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    It is not the mountain we conquer but ourselves. 

    Edmund Hillary. 

    The next time you feel yourself feeling confident, challenge yourself to do the impossible. You just may. There are legions of people with unchallenged genius potential. In 1912, two Irish music hall players were spending an afternoon in a pub at Stalybridge in Cheshire, England. They were extolling the musical traditions of Ireland when it's said they boasted they could write and perform a song in the same day. It might have been a gimmick to stimulate attendance or it could have been genius jumping out of its bag, for It's a Long Way to Tipperary was performed that night at the Stalybridge Grand Theater by Jack Judge and Harry Williams. It was an overnight success that gained tremendous popularity during World War I as an Allies marching song. 

    Bits & Pieces, May 28, 1992, pp. 18-19.

    Several years ago I met a gentleman who served on one of Walt Disney's original advisory boards. What amazing stories he told! Those early days were tough; but that remarkable, creative visionary refused to give up. I especially appreciated the man's sharing with me how Disney responded to disagreement. He said that Walt would occasionally present some unbelievable, extensive dream he was entertaining. Almost without exception, the members of his board would gulp, blink, and stare back at him in disbelief, resisting even the thought of such a thing. But unless every member resisted the idea, Disney usually didn't pursue it. Yes, you read that correctly. The challenge wasn't big enough to merit his time and creative energy unless they were unanimously in disagreement! 

    Charles Swindoll, Living Above the Level of Mediocrity, p.107.

    The task ahead of you is never greater than the power behind you.



    who cannot be bought;
    whose word is their bond;
    who put character above wealth;
    who possess opinions and a will;
    who are larger than their vocations;
    who do not hesitate to take chances;
    who will not lose their individuality in a crowd;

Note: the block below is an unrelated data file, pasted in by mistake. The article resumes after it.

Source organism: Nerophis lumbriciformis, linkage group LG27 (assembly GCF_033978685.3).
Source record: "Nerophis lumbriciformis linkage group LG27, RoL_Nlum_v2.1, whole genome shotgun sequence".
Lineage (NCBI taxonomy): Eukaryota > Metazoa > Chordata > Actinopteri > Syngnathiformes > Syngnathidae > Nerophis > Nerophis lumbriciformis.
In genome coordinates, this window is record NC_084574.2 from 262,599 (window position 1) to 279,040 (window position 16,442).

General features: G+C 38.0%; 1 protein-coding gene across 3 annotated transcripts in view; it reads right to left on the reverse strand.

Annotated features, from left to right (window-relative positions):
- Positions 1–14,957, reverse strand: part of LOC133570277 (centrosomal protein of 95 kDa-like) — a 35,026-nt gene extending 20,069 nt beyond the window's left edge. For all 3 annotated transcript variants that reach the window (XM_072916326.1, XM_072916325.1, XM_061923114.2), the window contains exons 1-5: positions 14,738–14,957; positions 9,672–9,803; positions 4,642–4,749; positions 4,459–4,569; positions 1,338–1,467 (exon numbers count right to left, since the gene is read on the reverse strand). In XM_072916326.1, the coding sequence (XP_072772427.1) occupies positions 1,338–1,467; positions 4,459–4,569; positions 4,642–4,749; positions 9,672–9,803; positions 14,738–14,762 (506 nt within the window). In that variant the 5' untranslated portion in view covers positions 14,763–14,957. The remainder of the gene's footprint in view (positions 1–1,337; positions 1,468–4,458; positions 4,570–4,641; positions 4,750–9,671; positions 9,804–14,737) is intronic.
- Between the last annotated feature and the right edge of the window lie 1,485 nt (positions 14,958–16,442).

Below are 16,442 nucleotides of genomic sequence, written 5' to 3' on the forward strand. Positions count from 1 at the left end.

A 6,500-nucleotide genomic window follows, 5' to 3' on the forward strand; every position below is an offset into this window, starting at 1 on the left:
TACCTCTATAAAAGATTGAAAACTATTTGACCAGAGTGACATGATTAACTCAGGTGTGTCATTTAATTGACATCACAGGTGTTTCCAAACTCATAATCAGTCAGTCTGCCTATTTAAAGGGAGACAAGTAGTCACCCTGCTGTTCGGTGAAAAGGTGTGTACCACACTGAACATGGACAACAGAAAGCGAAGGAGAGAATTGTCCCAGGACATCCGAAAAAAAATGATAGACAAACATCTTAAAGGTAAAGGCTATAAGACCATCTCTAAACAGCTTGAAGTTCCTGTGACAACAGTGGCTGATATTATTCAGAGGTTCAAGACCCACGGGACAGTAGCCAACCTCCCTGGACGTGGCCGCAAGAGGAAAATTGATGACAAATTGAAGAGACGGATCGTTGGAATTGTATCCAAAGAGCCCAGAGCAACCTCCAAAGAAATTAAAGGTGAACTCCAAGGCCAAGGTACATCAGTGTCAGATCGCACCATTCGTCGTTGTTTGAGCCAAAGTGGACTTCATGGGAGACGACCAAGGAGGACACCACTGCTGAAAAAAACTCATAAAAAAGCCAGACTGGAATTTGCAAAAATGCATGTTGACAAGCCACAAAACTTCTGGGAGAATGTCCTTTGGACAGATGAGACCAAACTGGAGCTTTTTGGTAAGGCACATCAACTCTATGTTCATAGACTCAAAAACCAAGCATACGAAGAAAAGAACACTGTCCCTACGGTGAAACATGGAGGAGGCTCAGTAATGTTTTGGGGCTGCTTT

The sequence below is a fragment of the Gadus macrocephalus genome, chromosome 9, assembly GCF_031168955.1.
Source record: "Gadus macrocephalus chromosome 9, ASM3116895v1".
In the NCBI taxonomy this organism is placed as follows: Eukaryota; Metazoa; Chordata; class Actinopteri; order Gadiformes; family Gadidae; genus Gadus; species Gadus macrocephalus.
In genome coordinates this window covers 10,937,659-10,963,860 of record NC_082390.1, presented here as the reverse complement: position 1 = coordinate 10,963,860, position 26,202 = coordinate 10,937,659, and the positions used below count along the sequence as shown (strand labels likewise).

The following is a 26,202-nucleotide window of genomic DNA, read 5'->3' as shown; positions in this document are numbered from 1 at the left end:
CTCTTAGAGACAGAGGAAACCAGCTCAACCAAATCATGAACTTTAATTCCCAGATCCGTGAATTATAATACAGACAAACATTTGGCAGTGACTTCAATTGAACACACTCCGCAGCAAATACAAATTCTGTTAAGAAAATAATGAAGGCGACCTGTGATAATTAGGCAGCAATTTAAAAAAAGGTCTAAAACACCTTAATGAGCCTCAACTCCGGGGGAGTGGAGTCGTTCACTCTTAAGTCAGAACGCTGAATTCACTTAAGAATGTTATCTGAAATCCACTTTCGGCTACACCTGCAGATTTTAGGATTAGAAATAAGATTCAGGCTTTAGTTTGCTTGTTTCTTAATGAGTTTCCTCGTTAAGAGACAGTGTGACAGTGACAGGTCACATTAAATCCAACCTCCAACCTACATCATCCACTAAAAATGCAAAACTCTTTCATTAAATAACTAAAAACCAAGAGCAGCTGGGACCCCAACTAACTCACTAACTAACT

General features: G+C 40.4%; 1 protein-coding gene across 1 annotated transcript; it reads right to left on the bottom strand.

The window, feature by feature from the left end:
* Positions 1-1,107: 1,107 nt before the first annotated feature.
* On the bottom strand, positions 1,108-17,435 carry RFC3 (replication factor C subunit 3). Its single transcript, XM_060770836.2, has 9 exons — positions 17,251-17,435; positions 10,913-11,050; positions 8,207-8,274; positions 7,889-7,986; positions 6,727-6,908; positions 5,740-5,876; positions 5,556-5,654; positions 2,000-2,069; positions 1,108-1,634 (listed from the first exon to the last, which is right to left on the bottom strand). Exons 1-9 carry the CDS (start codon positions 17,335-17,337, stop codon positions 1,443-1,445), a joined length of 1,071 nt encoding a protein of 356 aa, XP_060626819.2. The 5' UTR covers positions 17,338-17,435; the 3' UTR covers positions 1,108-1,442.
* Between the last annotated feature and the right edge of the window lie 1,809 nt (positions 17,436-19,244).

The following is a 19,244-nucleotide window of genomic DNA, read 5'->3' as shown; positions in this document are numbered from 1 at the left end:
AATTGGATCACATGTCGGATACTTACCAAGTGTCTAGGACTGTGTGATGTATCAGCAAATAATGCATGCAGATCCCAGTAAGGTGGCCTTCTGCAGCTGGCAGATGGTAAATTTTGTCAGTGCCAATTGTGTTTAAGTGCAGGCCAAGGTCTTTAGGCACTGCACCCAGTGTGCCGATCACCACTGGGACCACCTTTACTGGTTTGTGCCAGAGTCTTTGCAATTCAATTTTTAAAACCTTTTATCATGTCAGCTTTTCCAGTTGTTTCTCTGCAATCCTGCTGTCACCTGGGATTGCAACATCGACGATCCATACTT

who will be as honest in small things as in great things;
    who will make no compromise with wrong;
    whose ambitions are not confined to their own selfish desires;
    who will not say they do it" because everybody else does it";
    who are true to their friends through good report and evil report, in adversity as well as in prosperity;
    who do not believe that shrewdness, cunning, and hardheadedness are the best qualities for winning success;
    who are not ashamed or afraid to stand for the truth when it is unpopular;
    who can say "no" with emphasis, although all the rest of the world says "yes."

    Charles Swindoll, Living Above the Level of Mediocrity, p.107-8.


    Left on a sinking ship were the captain and three sailors. The captain spoke first. "Men, this business about a captain going down with his ship is nonsense. There's a three-man life raft on board and I'm going to be on it. To see who will come with me, I will ask you each one question. The one who can't answer will stay behind. Here's the first question: What unsinkable ship went down when it hit an iceberg?" The first sailor answered, "The Titanic, sir." "On to the next question: How many people perished?" The second sailor said, "One thousand five hundred and seventeen, sir." "Now for the third question," and the captain turned to sailor number three. "What were their names?" 

    Steve Templeton in Woodmen of the World Magazine.